The local food movement has strong roots in New England, and state government has an important role to play in supporting its continued growth. Each New England state has several policies in place to encourage or require institutional purchases of local foods. These policies differ from state to state and, in many cases, could be improved to better support institutional purchasing efforts. These are the findings outlined in a newly released report from Vermont Law School’s Center for Agriculture and Food Systems (CAFS) and Farm to Institution New England (FINE) entitled “Regional Trends in New England Farm to Institution Procurement Policy.”
FINE and CAFS partnered to research food laws and policies that affect local food purchasing by public institutions. Today, public institutions are playing an increasingly significant role in the movement for healthy, sustainable, and regionally produced food. Institutions like universities, primary schools, hospitals, and correctional facilities purchase large quantities of food for their cafeterias. Those that are funded with taxpayer dollars must adhere to strict purchasing regulations to ensure fair bidding. This highly regulated process has the unintended consequence of often excluding smaller producers like local farmers and fishermen who struggle to compete in a process that favors contracts for large volumes of food at the lowest price.
In response, New England states have enacted a variety of policies to strengthen the institutional purchasing of local food. This new report provides an overview of each of the states' laws across the region, identifies trends, and makes recommendations for policymakers, advocates, and researchers to consider.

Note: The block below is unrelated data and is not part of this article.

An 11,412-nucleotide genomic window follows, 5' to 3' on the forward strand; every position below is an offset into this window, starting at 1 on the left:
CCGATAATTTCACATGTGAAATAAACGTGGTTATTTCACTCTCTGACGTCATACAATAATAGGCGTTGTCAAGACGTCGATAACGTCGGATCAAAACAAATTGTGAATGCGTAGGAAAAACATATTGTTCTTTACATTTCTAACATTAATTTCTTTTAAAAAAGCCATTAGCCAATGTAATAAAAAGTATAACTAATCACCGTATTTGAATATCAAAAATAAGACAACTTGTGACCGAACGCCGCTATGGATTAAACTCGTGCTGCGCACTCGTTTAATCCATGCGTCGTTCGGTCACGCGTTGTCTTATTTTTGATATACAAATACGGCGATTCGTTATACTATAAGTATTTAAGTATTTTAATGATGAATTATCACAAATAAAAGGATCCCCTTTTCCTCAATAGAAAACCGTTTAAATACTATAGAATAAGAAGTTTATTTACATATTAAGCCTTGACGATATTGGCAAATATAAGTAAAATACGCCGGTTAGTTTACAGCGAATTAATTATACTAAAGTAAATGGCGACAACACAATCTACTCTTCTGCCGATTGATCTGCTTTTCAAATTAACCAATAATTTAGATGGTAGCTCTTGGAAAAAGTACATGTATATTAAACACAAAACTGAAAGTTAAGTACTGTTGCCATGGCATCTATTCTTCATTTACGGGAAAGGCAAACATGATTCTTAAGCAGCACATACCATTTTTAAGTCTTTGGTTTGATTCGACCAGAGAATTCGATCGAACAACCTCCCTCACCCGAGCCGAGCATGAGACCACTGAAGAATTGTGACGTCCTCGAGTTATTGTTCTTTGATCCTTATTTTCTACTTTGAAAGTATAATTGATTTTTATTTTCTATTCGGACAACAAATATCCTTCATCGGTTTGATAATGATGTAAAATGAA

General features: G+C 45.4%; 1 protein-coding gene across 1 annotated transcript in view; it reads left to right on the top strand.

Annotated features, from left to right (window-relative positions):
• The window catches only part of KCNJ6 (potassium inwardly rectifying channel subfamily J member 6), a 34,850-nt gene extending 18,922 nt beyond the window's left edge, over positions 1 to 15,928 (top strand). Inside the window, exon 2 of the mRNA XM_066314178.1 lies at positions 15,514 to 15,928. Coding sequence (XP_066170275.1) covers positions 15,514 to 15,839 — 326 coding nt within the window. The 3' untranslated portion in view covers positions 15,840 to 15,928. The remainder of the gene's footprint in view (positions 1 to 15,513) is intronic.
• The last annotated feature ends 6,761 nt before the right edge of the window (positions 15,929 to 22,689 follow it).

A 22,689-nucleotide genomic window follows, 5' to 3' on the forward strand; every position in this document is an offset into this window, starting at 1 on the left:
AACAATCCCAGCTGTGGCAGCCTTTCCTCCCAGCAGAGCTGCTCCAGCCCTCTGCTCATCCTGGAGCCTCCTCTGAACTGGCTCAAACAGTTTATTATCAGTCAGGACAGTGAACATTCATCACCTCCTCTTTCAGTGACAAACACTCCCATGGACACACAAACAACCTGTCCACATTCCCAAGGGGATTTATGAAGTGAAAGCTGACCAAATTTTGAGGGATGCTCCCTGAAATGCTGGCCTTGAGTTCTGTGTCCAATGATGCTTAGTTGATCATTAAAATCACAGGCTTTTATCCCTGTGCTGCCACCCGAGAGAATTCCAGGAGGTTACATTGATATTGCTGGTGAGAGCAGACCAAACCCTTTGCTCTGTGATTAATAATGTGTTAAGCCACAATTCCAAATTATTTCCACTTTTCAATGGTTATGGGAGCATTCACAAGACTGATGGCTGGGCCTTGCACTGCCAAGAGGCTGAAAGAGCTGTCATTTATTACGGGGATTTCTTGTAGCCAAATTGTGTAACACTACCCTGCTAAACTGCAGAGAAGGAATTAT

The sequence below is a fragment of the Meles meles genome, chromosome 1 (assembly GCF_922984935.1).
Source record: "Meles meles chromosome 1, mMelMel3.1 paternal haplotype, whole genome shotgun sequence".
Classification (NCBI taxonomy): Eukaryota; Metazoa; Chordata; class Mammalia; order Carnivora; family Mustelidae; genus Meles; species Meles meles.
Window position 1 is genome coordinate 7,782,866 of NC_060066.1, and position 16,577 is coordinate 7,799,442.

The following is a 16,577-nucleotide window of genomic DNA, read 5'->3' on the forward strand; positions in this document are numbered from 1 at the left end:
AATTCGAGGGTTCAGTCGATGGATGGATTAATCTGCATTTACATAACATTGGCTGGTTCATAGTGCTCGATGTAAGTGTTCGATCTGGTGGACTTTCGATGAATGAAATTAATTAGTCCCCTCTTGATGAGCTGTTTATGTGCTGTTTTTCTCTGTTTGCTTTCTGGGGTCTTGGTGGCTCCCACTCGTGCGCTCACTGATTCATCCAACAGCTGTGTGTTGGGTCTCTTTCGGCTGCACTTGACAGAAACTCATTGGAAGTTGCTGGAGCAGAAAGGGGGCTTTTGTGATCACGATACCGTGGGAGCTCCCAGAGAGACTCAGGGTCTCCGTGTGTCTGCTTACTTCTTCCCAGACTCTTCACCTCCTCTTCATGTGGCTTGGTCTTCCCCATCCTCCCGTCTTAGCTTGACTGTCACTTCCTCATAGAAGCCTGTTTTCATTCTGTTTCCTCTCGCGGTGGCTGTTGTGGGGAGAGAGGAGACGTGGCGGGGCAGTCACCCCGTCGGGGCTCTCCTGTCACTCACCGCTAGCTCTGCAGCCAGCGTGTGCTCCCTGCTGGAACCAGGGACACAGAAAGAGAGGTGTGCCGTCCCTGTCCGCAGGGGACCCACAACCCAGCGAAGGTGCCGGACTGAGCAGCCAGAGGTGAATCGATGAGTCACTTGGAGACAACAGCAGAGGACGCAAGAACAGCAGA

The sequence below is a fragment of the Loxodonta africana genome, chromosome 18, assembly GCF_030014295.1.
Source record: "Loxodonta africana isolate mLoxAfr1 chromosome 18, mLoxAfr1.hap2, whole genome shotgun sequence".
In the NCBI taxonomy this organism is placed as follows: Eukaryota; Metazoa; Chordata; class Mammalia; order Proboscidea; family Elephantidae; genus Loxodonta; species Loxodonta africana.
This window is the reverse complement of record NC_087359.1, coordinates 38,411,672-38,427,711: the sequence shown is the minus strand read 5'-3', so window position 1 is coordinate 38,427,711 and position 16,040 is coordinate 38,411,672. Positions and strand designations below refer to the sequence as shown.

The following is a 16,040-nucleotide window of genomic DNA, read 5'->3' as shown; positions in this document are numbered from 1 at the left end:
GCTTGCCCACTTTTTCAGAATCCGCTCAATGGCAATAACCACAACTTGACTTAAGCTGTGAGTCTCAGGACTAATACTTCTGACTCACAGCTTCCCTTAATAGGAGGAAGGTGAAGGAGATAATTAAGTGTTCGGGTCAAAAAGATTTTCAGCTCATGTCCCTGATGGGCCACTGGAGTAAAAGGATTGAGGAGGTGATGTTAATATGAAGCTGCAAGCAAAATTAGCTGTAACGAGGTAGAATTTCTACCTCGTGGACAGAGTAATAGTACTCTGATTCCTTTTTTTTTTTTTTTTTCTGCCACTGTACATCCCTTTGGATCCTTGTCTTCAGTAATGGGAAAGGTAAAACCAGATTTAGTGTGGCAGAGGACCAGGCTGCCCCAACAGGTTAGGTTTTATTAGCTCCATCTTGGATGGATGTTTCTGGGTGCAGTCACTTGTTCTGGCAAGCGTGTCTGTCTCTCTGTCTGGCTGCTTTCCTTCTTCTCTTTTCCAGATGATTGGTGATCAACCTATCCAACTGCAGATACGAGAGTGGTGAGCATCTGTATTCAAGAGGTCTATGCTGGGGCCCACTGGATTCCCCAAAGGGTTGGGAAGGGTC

Among its key findings, the report notes:
- Existing procurement processes create efficiencies and savings for purchasers, but can limit the effectiveness of state laws that mandate local purchasing.
- In the absence of impactful state laws, state agency advocates, institutions, community groups, and local governments are stepping in to advance local procurement goals.
Ultimately, the authors recommend that when establishing local food purchasing goals for institutions, states need to set specific metrics, commit to a timeline, and allocate resources to track progress.
“This research illustrates the strong interest and action across the New England states to put policy to work to promote institutional procurement of local food, and reveals ways we can better utilize state policy levers to achieve this goal,” comments CAFS Clinic Director Sophia Kruszewski.
The report’s authors lay out further recommendations for broader education, clarity of definitions, and increased public-private partnerships. “New England institutions are our community anchors,” says Peter Allison, FINE Executive Director. “The work conducted here with CAFS is part of FINE’s broader commitment to better understanding the institutional food system by collecting and disseminating data through our communications channels. By shining a light on institutions, we see what tremendous power they have to make a positive change in our food system.”
This project is funded in part by the National Agricultural Library, Agricultural Research Service, and U.S. Department of Agriculture. Additional funding is provided by The John Merck Fund and the Henry P. Kendall Foundation.